What's Next For The Dallas Farmers Market?
The push to privatize the Dallas Farmers Market has spanned the better part of a decade and transformed it into a top-shelf experience. (Might we recommend grabbing a local beer at Mudhen and some off-the-wall cheeses from Scardello before shopping for local ingredients in The Shed?) These changes have already made headlines, but with several projects still under construction, the Farmers Market is just getting started.
In 2011, Downtown Dallas Inc introduced its Downtown Dallas 360 plan. It including taking the DFM into private hands, adding multifamily and mixed-use projects, improving walkability and public transit, and giving the neighborhood a more distinct identity. DDI coordinated efforts with the city, and in 2013, Spectrum Properties was selected as the market's owner.
The goal was to make it an honest farmers market with local—not grocery—produce, says CBRE SVP Jack Gosnell. With The Shed and The Market open for business, the next phase of the project—15k SF of retail and a free parking garage—will deliver in October. Harvest Lofts are currently under construction on top of the parking decks and will have 280 units of multifamily. The final building, Taylor Lofts, will break ground next year with an expected 25k SF of retail under 35 units of residential.
For the remainder of the retail, Jack (here with his son, Cameron) is looking for special retailers, such as a green hardware store or a flower shop, that will complement the existing mix of shops in The Market and remain true to DFM's principles. Jack wants people to use this as their local shopping center to buy meal ingredients, services and some dry goods.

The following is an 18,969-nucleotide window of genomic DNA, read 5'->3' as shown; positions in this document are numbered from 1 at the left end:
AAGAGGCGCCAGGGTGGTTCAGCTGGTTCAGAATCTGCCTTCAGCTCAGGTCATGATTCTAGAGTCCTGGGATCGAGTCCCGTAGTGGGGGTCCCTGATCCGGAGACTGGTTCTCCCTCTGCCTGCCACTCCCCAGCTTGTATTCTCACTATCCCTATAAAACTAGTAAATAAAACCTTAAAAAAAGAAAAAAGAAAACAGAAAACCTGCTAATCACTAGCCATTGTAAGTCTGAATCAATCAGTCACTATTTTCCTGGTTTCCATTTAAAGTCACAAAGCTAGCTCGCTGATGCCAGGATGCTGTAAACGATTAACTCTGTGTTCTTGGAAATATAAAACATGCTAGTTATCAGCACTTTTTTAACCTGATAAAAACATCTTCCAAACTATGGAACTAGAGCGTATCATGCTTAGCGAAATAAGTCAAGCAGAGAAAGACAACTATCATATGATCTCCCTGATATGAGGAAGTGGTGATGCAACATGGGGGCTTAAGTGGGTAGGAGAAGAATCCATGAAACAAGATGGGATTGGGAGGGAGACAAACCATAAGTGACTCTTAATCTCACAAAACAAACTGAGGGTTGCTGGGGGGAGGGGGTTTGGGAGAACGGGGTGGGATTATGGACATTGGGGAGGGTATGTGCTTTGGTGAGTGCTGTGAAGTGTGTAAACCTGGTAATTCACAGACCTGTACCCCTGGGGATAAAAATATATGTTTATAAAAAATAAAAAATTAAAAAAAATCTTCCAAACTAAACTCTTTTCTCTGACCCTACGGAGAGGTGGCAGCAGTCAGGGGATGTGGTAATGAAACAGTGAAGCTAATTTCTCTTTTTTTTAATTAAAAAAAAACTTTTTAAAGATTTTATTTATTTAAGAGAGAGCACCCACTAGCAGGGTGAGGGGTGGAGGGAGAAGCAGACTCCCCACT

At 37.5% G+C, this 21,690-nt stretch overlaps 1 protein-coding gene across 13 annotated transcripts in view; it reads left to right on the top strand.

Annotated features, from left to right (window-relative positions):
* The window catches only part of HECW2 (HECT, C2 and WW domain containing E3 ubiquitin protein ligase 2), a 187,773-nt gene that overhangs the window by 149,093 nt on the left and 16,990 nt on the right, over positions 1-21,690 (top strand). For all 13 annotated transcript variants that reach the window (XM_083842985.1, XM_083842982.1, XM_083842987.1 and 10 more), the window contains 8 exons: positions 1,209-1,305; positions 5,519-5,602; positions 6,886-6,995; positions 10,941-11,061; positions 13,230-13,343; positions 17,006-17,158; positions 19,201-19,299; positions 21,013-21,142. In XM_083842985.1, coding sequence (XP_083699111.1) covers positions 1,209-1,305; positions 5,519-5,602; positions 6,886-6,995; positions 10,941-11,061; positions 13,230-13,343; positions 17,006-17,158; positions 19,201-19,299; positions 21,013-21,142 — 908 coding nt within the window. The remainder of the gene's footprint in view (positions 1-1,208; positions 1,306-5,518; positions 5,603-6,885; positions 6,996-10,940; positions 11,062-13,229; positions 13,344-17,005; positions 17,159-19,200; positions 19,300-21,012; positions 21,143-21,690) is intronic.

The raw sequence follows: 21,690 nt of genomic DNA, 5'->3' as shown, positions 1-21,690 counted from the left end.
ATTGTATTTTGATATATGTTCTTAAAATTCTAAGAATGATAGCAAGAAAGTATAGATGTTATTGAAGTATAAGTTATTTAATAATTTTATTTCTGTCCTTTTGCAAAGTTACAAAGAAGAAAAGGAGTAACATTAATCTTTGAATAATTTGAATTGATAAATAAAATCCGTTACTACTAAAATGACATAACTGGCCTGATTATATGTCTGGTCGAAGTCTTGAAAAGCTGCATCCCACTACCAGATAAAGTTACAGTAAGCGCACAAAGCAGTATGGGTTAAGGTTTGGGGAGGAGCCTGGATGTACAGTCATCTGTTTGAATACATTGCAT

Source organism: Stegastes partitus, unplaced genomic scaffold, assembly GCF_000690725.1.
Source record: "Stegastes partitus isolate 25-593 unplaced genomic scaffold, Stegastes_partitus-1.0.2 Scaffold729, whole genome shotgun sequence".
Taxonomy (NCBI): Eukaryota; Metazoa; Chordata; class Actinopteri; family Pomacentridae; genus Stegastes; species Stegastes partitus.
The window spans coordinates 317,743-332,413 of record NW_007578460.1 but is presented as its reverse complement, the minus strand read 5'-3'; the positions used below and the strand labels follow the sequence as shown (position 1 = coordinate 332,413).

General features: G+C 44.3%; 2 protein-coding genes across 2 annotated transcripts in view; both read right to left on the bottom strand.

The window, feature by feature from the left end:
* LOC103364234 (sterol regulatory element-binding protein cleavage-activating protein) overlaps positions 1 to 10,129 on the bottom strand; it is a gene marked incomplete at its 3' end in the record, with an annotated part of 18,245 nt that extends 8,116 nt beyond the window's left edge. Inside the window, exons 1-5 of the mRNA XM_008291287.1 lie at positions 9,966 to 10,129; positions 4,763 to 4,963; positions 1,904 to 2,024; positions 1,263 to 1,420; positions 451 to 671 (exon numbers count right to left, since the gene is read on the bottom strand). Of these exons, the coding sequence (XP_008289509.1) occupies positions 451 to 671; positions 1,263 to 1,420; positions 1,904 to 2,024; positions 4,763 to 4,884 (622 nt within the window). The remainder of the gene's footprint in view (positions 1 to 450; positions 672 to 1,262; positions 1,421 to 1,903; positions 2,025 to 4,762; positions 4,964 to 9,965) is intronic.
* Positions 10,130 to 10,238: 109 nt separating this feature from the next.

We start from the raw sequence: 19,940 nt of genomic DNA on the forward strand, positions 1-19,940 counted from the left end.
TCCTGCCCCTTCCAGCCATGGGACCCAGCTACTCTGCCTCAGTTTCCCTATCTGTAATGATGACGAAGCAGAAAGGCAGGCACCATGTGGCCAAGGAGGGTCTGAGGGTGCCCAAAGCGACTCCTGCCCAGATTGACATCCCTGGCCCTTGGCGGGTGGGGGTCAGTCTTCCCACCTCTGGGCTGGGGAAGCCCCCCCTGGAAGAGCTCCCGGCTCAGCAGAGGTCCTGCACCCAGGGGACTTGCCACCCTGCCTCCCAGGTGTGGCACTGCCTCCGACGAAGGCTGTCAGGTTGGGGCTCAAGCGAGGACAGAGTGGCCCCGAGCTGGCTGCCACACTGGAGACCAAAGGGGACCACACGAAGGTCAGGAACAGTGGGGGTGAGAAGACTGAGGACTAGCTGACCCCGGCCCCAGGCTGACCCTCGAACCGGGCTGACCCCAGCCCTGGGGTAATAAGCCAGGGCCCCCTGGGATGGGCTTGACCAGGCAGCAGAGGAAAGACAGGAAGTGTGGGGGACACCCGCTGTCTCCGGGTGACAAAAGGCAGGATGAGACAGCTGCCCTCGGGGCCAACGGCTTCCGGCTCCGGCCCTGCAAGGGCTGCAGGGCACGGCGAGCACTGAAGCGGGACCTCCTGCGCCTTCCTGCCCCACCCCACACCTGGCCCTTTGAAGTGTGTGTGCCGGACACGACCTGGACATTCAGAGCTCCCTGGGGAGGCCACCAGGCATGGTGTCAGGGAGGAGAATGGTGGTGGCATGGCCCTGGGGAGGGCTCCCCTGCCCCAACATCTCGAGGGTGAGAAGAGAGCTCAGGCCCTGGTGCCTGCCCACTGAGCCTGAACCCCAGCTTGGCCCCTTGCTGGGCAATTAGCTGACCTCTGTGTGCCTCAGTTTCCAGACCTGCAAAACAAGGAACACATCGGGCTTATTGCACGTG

But CBRE, DDI and Spectrum know it takes more than ingredients to revitalize an area, and DDI isn't championing the Farmers Market in a vacuum—it has plans for many neighborhoods. The org is working on a mobility study that will model street networks, traffic patterns, bike lanes, sidewalks and more. DDI hopes to discover which streets might be good to shut down for special events, which streets need better sidewalks, which could lose land in favor of more sidewalk cafés and—perhaps most importantly—how to better connect neighborhoods to each other.
Improvements to mobility have already started. Via a partnership of DDI, DART and the city, a free shuttle service covering Downtown will begin servicing a stop at the Farmers Market. The new D-Link Route 722 will begin Aug. 29 and run six days a week from 11am to 11:30pm.
With more parking, public transit options and walkability, it's only going to get easier to get to the Dallas Farmers Market. But thanks to the plentiful play options, CBRE and DDI hope it becomes much harder to leave.
DDI VP of marketing Shalissa Perry tells us they want the Farmers Market to become a destination for residents, employees and tourists, and for those who want to walk, bike, drive or catch the DART.